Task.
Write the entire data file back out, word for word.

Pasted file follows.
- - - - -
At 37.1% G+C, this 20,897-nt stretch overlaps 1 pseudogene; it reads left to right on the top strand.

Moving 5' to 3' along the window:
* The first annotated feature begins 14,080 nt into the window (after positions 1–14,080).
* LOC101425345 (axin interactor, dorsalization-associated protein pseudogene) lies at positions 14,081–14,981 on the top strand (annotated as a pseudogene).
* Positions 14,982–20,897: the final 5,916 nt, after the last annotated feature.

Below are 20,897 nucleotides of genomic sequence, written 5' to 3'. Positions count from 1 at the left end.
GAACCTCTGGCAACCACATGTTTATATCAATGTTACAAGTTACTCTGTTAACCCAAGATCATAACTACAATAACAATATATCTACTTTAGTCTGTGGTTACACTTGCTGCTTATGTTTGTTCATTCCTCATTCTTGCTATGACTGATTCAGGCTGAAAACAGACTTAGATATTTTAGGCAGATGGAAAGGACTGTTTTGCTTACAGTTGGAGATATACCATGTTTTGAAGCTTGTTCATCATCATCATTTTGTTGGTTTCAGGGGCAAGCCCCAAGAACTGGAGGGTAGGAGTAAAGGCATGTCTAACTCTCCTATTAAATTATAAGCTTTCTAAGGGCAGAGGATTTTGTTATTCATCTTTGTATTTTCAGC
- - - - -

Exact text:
At 37.1% G+C, this 20,897-nt stretch overlaps 1 pseudogene; it reads left to right on the top strand.

Moving 5' to 3' along the window:
* The first annotated feature begins 14,080 nt into the window (after positions 1–14,080).
* LOC101425345 (axin interactor, dorsalization-associated protein pseudogene) lies at positions 14,081–14,981 on the top strand (annotated as a pseudogene).
* Positions 14,982–20,897: the final 5,916 nt, after the last annotated feature.

Below are 20,897 nucleotides of genomic sequence, written 5' to 3'. Positions count from 1 at the left end.
GAACCTCTGGCAACCACATGTTTATATCAATGTTACAAGTTACTCTGTTAACCCAAGATCATAACTACAATAACAATATATCTACTTTAGTCTGTGGTTACACTTGCTGCTTATGTTTGTTCATTCCTCATTCTTGCTATGACTGATTCAGGCTGAAAACAGACTTAGATATTTTAGGCAGATGGAAAGGACTGTTTTGCTTACAGTTGGAGATATACCATGTTTTGAAGCTTGTTCATCATCATCATTTTGTTGGTTTCAGGGGCAAGCCCCAAGAACTGGAGGGTAGGAGTAAAGGCATGTCTAACTCTCCTATTAAATTATAAGCTTTCTAAGGGCAGAGGATTTTGTTATTCATCTTTGTATTTTCAGC